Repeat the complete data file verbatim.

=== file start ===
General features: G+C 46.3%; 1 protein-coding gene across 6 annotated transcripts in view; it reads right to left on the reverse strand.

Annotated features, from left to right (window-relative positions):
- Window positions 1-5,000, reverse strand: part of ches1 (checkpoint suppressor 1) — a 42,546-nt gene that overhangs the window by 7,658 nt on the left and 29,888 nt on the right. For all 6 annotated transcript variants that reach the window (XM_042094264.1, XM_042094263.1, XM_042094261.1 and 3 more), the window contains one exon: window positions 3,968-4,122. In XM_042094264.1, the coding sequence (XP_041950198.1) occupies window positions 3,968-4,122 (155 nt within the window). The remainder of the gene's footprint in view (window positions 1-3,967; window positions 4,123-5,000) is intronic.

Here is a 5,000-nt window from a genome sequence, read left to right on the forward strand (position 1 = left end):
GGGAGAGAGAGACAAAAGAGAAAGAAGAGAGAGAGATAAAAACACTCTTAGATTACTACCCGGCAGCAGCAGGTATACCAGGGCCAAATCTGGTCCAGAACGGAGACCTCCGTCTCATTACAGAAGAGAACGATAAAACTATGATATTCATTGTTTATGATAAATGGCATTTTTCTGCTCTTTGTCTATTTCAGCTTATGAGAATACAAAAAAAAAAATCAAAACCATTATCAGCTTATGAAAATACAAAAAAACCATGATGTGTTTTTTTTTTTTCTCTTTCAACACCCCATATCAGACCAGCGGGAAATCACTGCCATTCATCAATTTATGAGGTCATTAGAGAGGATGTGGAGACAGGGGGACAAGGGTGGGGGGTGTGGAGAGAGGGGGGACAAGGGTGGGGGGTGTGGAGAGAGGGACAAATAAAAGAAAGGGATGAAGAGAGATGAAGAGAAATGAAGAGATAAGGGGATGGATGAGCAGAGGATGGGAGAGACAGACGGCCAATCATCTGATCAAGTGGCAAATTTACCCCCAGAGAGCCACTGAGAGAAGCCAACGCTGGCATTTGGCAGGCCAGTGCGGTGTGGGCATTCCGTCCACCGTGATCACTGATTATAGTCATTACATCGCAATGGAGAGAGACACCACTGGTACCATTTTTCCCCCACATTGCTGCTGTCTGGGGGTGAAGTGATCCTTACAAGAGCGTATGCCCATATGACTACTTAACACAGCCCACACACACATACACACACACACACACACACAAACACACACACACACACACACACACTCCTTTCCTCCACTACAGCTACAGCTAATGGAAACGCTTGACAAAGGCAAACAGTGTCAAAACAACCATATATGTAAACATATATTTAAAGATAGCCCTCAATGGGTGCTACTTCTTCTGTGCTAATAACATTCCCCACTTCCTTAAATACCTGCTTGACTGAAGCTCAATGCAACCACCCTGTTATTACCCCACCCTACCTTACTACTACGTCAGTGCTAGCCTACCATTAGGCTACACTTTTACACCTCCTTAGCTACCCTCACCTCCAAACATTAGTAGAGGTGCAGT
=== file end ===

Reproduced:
General features: G+C 46.3%; 1 protein-coding gene across 6 annotated transcripts in view; it reads right to left on the reverse strand.

Annotated features, from left to right (window-relative positions):
- Window positions 1-5,000, reverse strand: part of ches1 (checkpoint suppressor 1) — a 42,546-nt gene that overhangs the window by 7,658 nt on the left and 29,888 nt on the right. For all 6 annotated transcript variants that reach the window (XM_042094264.1, XM_042094263.1, XM_042094261.1 and 3 more), the window contains one exon: window positions 3,968-4,122. In XM_042094264.1, the coding sequence (XP_041950198.1) occupies window positions 3,968-4,122 (155 nt within the window). The remainder of the gene's footprint in view (window positions 1-3,967; window positions 4,123-5,000) is intronic.

Here is a 5,000-nt window from a genome sequence, read left to right on the forward strand (position 1 = left end):
GGGAGAGAGAGACAAAAGAGAAAGAAGAGAGAGAGATAAAAACACTCTTAGATTACTACCCGGCAGCAGCAGGTATACCAGGGCCAAATCTGGTCCAGAACGGAGACCTCCGTCTCATTACAGAAGAGAACGATAAAACTATGATATTCATTGTTTATGATAAATGGCATTTTTCTGCTCTTTGTCTATTTCAGCTTATGAGAATACAAAAAAAAAAATCAAAACCATTATCAGCTTATGAAAATACAAAAAAACCATGATGTGTTTTTTTTTTTTCTCTTTCAACACCCCATATCAGACCAGCGGGAAATCACTGCCATTCATCAATTTATGAGGTCATTAGAGAGGATGTGGAGACAGGGGGACAAGGGTGGGGGGTGTGGAGAGAGGGGGGACAAGGGTGGGGGGTGTGGAGAGAGGGACAAATAAAAGAAAGGGATGAAGAGAGATGAAGAGAAATGAAGAGATAAGGGGATGGATGAGCAGAGGATGGGAGAGACAGACGGCCAATCATCTGATCAAGTGGCAAATTTACCCCCAGAGAGCCACTGAGAGAAGCCAACGCTGGCATTTGGCAGGCCAGTGCGGTGTGGGCATTCCGTCCACCGTGATCACTGATTATAGTCATTACATCGCAATGGAGAGAGACACCACTGGTACCATTTTTCCCCCACATTGCTGCTGTCTGGGGGTGAAGTGATCCTTACAAGAGCGTATGCCCATATGACTACTTAACACAGCCCACACACACATACACACACACACACACACACAAACACACACACACACACACACACACTCCTTTCCTCCACTACAGCTACAGCTAATGGAAACGCTTGACAAAGGCAAACAGTGTCAAAACAACCATATATGTAAACATATATTTAAAGATAGCCCTCAATGGGTGCTACTTCTTCTGTGCTAATAACATTCCCCACTTCCTTAAATACCTGCTTGACTGAAGCTCAATGCAACCACCCTGTTATTACCCCACCCTACCTTACTACTACGTCAGTGCTAGCCTACCATTAGGCTACACTTTTACACCTCCTTAGCTACCCTCACCTCCAAACATTAGTAGAGGTGCAGT